The big builders that build two out of every five of the nation's new homes collectively pay at least $8 billion a year to hire undocumented workers, according to an analysis by BIG BUILDER. And they like it that way. What they don't like to do is to think about how much more the same amount of labor would cost if proposed legislation to end illegal immigration becomes law.

The building industry has enjoyed the benefits of cheap, oftentimes illegal, labor for years and now it looks like, one way or another, those days may be over. With 15 percent of big home builders' costs directly tied to labor, builders have a giant stake in the outcome of two contentious proposals now being debated in Congress. Either version of the immigration bill would hurt. Builders could lose their illegal workers because they cannot get across the border, causing prices to rise because of worker scarcity. Or their prices will rise because they have to pay legal guest workers a more competitive market wage.

Although few experts are willing to venture a guess as to how much it would cost builders to pay for legal or guest workers, the photo: getty one effect would be dramatic. The bill for labor would be likely to increase at least $4 billion a year to at least $12 billion for on-site residential construction labor.

As industry executives peer ahead at months of uncertainty and declining sales, the last thing they want to hear is that costs are going to come under pressure—a great deal of it.

In the most conservative terms, a house selling for $200,000, which now includes labor costs of 15 percent, would increase by $4,200, according to Oscar Gonzales, president of the Houston–based Gonzales Group, a strategic planning organization.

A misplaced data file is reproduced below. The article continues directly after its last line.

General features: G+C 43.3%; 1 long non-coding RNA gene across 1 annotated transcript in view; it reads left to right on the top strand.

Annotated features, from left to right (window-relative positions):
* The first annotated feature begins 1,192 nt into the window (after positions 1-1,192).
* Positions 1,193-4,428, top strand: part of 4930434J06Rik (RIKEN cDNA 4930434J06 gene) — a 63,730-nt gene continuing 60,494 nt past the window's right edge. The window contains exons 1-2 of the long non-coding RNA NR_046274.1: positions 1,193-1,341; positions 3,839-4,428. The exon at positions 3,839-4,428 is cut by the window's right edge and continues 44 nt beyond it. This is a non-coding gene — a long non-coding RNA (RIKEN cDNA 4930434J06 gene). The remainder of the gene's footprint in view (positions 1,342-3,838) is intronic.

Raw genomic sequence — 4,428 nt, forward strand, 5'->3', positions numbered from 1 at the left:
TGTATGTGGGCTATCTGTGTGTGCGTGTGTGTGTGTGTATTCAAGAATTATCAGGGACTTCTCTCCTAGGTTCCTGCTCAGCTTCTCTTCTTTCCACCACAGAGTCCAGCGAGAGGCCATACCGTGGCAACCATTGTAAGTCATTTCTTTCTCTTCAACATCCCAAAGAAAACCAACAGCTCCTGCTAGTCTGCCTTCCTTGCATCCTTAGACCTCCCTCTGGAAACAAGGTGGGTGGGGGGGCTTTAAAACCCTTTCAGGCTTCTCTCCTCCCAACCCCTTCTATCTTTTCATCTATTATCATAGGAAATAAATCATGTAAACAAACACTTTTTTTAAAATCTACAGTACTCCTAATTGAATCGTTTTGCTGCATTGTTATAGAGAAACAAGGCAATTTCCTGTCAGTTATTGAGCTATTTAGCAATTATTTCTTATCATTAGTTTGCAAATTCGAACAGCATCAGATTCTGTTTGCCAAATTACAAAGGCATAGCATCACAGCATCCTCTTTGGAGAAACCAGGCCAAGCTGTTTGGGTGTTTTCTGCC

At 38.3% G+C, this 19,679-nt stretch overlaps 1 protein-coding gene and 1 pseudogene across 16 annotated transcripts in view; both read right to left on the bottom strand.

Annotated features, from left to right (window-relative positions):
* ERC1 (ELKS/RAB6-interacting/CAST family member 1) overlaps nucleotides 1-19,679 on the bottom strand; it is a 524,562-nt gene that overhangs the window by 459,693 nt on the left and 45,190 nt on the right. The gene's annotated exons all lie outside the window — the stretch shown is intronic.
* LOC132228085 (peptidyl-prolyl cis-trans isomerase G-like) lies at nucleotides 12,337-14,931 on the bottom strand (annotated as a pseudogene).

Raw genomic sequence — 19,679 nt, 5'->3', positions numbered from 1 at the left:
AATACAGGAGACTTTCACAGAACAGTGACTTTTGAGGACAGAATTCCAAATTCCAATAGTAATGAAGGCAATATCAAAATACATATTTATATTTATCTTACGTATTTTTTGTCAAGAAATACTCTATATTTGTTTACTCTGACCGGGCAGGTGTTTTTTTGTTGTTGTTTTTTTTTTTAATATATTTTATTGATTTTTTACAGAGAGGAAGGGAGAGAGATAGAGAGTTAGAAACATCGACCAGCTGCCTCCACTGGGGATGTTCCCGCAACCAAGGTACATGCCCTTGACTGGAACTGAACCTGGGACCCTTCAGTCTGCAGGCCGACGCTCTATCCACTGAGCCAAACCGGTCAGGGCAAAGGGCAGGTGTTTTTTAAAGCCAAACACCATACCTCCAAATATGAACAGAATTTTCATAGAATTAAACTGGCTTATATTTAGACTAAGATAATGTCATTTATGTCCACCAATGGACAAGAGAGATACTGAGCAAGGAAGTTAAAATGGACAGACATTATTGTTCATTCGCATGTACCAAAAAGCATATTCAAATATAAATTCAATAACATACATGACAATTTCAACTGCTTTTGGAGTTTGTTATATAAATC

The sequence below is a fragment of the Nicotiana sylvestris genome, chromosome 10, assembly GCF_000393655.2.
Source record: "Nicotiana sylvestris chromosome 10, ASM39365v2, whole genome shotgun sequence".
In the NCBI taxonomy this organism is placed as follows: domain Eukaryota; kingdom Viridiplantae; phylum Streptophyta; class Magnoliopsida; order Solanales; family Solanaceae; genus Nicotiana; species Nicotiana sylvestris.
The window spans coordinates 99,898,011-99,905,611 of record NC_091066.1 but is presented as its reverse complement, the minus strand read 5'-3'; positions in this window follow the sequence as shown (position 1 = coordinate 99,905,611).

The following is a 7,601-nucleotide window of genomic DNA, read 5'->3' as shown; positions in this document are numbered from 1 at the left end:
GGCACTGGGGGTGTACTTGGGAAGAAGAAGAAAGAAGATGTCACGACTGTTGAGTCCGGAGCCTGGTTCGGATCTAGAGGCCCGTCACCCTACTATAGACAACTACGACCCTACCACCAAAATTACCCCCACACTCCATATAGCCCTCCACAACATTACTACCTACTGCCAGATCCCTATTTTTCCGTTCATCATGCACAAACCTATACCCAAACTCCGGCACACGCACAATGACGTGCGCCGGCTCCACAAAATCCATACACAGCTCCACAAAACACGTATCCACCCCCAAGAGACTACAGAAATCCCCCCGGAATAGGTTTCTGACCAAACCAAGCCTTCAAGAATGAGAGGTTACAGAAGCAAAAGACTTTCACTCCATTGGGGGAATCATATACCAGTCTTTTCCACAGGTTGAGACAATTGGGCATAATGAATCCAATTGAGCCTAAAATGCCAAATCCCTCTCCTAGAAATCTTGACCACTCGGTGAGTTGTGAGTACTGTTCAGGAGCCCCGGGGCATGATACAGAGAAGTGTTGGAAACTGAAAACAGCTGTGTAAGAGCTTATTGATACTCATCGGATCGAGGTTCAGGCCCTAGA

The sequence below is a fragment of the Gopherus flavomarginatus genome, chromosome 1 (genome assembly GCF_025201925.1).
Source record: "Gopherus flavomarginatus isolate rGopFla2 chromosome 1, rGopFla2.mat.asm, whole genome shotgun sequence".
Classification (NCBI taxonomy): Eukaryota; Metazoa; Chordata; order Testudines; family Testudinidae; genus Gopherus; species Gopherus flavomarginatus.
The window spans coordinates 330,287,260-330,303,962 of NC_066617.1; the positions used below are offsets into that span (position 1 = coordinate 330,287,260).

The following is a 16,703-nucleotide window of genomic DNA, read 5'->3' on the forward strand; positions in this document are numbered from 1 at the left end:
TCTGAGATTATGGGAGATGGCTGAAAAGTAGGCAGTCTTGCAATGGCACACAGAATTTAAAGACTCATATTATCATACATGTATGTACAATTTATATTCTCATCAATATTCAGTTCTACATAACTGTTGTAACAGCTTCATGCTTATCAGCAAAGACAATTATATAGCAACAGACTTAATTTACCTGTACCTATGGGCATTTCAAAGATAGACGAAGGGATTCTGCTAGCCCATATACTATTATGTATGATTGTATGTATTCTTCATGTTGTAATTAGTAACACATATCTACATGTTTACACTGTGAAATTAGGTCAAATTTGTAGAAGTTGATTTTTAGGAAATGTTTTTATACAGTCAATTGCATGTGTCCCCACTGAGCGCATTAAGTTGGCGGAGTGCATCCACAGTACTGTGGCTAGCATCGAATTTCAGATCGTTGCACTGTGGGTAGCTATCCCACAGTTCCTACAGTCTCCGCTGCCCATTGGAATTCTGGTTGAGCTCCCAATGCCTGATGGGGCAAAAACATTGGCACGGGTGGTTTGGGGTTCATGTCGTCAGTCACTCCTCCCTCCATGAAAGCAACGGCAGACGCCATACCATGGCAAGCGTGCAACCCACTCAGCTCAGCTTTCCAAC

A $500,000 house, which also includes 15 percent labor costs, would see an increase of about $6,300, he says. And that does not even include the ancillary costs of items, such as tile and lumber, which are often produced by immigrant labor. The home building industry, which had $381 billion in new-home sales in 2005, would face a major adjustment in finding, hiring, and keeping their workers.

“The cost will definitely go up if there is any kind of restriction on the labor force,” says Dennis McGill, a Credit Suisse First Boston analyst. “It is going to come straight out of [builders'] margins.” McGill says there would be no effect if a builder raised the price and a buyer would be willing to pay the higher price. But “it is difficult for builders to raise prices right now,” he says. The biggest problem, economists say, is not increasing the pay of workers, but the tightening of the labor pool. The Senate proposal to give amnesty to 11 million to 12 million illegal workers would make it harder to hire them at cheaper prices, cutting the workforce of unskilled day workers who often fill in for the skilled ones. The House version of the bill offers no free ride. It would impose penalties of up to $10,000 on employers for every illegal worker hired and double that for repeat offenders, as well as jail time. There is no guarantee that any piece of legislation will fix the problem even though the Senate version, which includes the amnesty provision and is backed by President Bush, is far more liberal than the House plan.

“If you reduce the available labor, you would be bidding up the price of what remained.” says Robert Curran, managing director of Fitch Ratings, which analyzes the home building industry

In the short term, it “will come out of the builder's pocket. In the long run, it will come out of the home buyer's,” says Jamie Pirrello, COO of Mandarin Homes, an Annapolis, Md.,–based home builder. “If we cannot hire people willing to accept lower wages, we will absolutely see an increase in our costs.”

No one has actually counted how many undocumented workers reside in the United States. The PEW Hispanic Center says there are between 11 million and 12 million, but other surveys suggest that the number is as high as 40 million.